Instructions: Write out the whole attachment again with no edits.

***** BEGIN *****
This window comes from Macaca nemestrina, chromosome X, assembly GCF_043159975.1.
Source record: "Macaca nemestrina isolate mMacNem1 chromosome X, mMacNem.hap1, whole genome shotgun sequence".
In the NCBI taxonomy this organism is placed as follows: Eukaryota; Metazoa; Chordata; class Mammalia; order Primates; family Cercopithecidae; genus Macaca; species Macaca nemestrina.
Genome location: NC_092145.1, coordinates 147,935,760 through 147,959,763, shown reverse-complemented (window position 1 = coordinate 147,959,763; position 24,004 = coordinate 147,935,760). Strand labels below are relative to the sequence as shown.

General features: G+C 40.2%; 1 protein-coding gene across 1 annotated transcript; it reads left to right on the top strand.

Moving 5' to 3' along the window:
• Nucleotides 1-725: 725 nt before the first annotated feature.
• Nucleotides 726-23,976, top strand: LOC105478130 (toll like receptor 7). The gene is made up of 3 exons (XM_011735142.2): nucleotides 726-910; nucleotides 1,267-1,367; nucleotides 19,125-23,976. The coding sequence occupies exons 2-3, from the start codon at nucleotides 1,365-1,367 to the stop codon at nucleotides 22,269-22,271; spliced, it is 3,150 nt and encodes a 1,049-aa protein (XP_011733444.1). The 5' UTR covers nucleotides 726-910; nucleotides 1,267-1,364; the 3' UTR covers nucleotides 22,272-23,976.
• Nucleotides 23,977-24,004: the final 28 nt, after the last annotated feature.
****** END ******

This window comes from Macaca nemestrina, chromosome X, assembly GCF_043159975.1.
Source record: "Macaca nemestrina isolate mMacNem1 chromosome X, mMacNem.hap1, whole genome shotgun sequence".
In the NCBI taxonomy this organism is placed as follows: Eukaryota; Metazoa; Chordata; class Mammalia; order Primates; family Cercopithecidae; genus Macaca; species Macaca nemestrina.
Genome location: NC_092145.1, coordinates 147,935,760 through 147,959,763, shown reverse-complemented (window position 1 = coordinate 147,959,763; position 24,004 = coordinate 147,935,760). Strand labels below are relative to the sequence as shown.

General features: G+C 40.2%; 1 protein-coding gene across 1 annotated transcript; it reads left to right on the top strand.

Moving 5' to 3' along the window:
• Nucleotides 1-725: 725 nt before the first annotated feature.
• Nucleotides 726-23,976, top strand: LOC105478130 (toll like receptor 7). The gene is made up of 3 exons (XM_011735142.2): nucleotides 726-910; nucleotides 1,267-1,367; nucleotides 19,125-23,976. The coding sequence occupies exons 2-3, from the start codon at nucleotides 1,365-1,367 to the stop codon at nucleotides 22,269-22,271; spliced, it is 3,150 nt and encodes a 1,049-aa protein (XP_011733444.1). The 5' UTR covers nucleotides 726-910; nucleotides 1,267-1,364; the 3' UTR covers nucleotides 22,272-23,976.
• Nucleotides 23,977-24,004: the final 28 nt, after the last annotated feature.